Valentine's Day

How the heartless emperor Aurangzeb fell in love at first sight

The Mughal ruler is usually portrayed as a calculating, warring ruler. But that is just part of the story.

This story is not an average Valentine’s Day tale. It is about a love affair of a different kind, of a prince known today only as strong-willed, calculating and devoid of a loving bone in his body. It is about Aurangzeb falling in love at first sight.

In 1636, Aurangzeb was a prince and the Governor of Deccan. En route to Aurangabad, he stopped at Burhanpur to pay his respects to his maternal aunt, who was married to Saif Khan, the Governor of Burhanpur. What followed varies in detail in different tellings. But all of them agree that the austere prince fell in love at first sight with one of the women in his uncle’s harem. Her name was Hirabai.

Ma’asir al-Umara, written by Nawab Shams ud Daula Shah Nawaz Khan and his son Abdul Hai Khan, in the 18th century provides a detailed description of the episode:
“One day the prince went with the ladies of his harem to the garden of Zainabad Burhanpur, named Ahu-khanah [Deer Park], and began to stroll with his chosen beloved ones. Zainabadi, whose musical skill ravished the senses, and who was unique in blandishments, having come in the train of Khan-i-Zaman’s wife (the prince’s maternal aunt), on seeing a fruit-laden mango tree, in mirth and amorous play advanced, leaped up and plucked a fruit, without paying due respect to the prince’s presence. This move of hers robbed the prince of his senses and self-control.”

Despite his extremely religious bent, Aurangzeb was a connoisseur of music and a proficient Veena player. Hirabai’s looks, combined with her musical accomplishments, proved irresistible for the prince. He is said to have been so infatuated with her that he gave in to her demand that he taste wine. But before he could, Hirabai revealed that she was just testing his love for her.

A religious prince ready to taste wine, that shows the extent of his feelings for her.

Akbar, in his bid to regulate the harem, had ordered that all concubines should be named after the place they belonged to. So once Hirabai entered Aurangzeb’s harem she was called Zainabadi.

Grieving in solitude

In Ahkam e Aurangzeb, written in 1640, Aurangzeb’s biographer Hamiduddin Khan Nimchah recounts the Burhanpur encounter differently. According to him, the meeting took place when the prince entered the harem unannounced. He fell into a swoon and, on being asked by his aunt, described the reason for the malady and asked for a remedy. He was given Hirabai in exchange for one of his concubines.

The ensuing passion and infatuation is described the same way in Nimchah’s account.

It is said in Ma’asir al-Umara that Aurangzeb’s love affair proceeded to such lengths as to reach Shah Jahan’s ears. Dara Shikoh, who had no love lost for his brother Aurangzeb, is said to have remarked to their father Shah Jahan, “See the piety and abstinence of this hypocritical knave! He has gone to the dogs for the sake of a wench of his aunt’s household.”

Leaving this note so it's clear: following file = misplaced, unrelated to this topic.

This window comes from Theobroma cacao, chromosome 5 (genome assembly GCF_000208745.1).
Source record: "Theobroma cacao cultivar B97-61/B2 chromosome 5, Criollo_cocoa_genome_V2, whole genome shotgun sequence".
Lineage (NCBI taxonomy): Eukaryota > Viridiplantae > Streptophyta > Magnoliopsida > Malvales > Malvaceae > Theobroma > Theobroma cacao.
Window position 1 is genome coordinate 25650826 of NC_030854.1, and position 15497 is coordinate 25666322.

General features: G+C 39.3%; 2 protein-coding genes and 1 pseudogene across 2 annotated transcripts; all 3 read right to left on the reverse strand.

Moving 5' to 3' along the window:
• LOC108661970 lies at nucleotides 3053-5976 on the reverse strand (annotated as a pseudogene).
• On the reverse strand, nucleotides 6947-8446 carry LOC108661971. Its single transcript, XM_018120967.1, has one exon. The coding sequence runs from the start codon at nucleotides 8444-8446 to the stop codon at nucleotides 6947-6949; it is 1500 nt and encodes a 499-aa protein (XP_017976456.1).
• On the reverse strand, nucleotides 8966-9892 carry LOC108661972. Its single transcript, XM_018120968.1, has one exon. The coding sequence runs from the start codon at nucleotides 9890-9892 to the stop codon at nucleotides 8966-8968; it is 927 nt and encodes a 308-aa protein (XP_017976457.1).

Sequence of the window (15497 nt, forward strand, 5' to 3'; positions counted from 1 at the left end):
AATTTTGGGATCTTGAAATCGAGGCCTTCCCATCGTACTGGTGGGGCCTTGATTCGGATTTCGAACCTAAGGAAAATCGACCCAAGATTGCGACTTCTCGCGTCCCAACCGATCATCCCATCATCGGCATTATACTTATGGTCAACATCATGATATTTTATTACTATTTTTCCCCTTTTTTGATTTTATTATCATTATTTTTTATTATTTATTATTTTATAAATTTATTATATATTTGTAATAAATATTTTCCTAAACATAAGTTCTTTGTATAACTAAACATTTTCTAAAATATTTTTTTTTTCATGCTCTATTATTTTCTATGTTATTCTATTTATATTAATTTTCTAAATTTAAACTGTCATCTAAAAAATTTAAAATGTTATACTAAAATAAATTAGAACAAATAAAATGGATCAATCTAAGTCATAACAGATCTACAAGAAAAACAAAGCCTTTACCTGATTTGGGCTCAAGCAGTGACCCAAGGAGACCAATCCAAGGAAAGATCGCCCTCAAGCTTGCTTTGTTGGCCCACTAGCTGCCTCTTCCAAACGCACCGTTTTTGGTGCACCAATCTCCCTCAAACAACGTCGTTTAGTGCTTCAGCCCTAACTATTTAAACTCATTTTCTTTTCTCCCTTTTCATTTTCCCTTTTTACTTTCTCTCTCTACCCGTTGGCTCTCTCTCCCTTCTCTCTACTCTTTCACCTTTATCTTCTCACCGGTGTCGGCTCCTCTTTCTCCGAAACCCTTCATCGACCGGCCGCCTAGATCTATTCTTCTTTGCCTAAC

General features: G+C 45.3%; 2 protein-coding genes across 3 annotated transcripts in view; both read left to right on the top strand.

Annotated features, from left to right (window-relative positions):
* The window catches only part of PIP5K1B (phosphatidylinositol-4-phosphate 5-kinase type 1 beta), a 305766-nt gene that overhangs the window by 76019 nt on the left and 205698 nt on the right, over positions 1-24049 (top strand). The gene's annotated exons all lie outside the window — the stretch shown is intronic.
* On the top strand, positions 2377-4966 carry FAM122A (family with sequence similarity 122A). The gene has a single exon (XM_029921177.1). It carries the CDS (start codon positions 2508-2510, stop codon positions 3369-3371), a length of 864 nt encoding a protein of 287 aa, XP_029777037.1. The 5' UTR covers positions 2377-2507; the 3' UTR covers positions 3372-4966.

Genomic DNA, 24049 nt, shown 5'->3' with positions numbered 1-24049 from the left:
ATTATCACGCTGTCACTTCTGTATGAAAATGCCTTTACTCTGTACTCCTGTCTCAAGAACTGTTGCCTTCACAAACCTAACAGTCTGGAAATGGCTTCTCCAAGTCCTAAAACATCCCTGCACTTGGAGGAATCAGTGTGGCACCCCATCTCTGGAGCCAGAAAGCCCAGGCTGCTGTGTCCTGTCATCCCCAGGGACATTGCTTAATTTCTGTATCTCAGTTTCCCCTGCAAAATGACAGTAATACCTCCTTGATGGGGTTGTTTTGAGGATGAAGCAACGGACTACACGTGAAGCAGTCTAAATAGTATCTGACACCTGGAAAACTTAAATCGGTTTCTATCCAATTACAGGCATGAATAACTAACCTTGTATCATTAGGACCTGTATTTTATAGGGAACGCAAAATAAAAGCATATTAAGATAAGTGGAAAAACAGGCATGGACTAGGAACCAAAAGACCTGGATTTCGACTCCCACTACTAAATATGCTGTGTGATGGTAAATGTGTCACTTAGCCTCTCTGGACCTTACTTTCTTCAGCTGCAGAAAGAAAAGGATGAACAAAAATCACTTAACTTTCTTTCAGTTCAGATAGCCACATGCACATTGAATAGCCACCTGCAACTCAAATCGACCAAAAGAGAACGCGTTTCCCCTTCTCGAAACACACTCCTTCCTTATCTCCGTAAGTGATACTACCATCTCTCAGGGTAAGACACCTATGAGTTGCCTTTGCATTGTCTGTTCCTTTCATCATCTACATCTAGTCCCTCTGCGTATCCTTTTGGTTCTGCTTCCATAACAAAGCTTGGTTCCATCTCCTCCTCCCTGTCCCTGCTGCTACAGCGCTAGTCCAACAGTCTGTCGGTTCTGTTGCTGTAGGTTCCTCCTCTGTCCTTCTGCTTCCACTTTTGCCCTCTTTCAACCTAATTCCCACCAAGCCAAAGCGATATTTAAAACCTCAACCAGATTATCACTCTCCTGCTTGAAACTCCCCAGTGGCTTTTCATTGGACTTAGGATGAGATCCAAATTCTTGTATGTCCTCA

But as destiny would have it, Hirabai did not live for long. Her death affected the prince greatly. She is buried in Aurangabad.

Ma’asir al-Umara records that Aurangzeb was so upset by the death of his beloved that he left the palace to go on a hunt. When reproved by the poet Mir Askari (Aqil Khan) for risking his life in that agitated state, the prince replied:
“‘Lamentation in the house cannot relieve the heart,

In solitude alone you can cry to your heart’s content.”

Aqil Khan then recited this couplet of his own composition:
“How easy did love appear, but alas how hard it is!

How hard was separation, but what repose it gave to the beloved!”

The prince could not check his tears. He committed the verses to memory after vainly trying to learn the modest poet’s name.

Incomplete portraiture

Niccolao Manucci, the Italian traveller and writer (1639–1717), too describes this period in Aurangzeb’s life:
“Aurangzib grew very fond of one of the dancing-women in his harem, and through the great love he bore to her he neglected for some time his prayers and his austerities, filling up his days with music and dances; and going even farther, he enlivened himself with wine, which he drank at the instance of the said dancing-girl. The dancer died, and Aurangzib made a vow never to drink wine again nor to listen to music. In after-days he was accustomed to say that God had been very gracious to him by putting an end to that dancing-girl’s life, by reason of whom he had committed so many iniquities, and had run the risk of never reigning through being occupied in vicious practices.”

On this Valentine’s Day, remember that Aurangzeb’s portraits may depict an austere man reading the Quran, but there once lurked in him a passionate young man who had considered the “world well lost” for the love of his life.

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Swara Bhasker: Sharp objects has to be on the radar of every woman who is tired of being “nice”

The actress weighs in on what she loves about the show.

This article has been written by award-winning actor Swara Bhasker.

All women growing up in India, South Asia, or anywhere in the world frankly; will remember in some form or the other that gentle girlhood admonishing, “Nice girls don’t do that.” I kept recalling that gently reasoned reproach as I watched Sharp Objects (you can catch it on Hotstar Premium). Adapted from the author of Gone Girl, Gillian Flynn’s debut novel Sharp Objects has been directed by Jean-Marc Vallée, who has my heart since he gave us Big Little Lies. It stars the multiple-Oscar nominee Amy Adams, who delivers a searing performance as Camille Preaker; and Patricia Clarkson, who is magnetic as the dominating and dark Adora Crellin. As an actress myself, it felt great to watch a show driven by its female performers.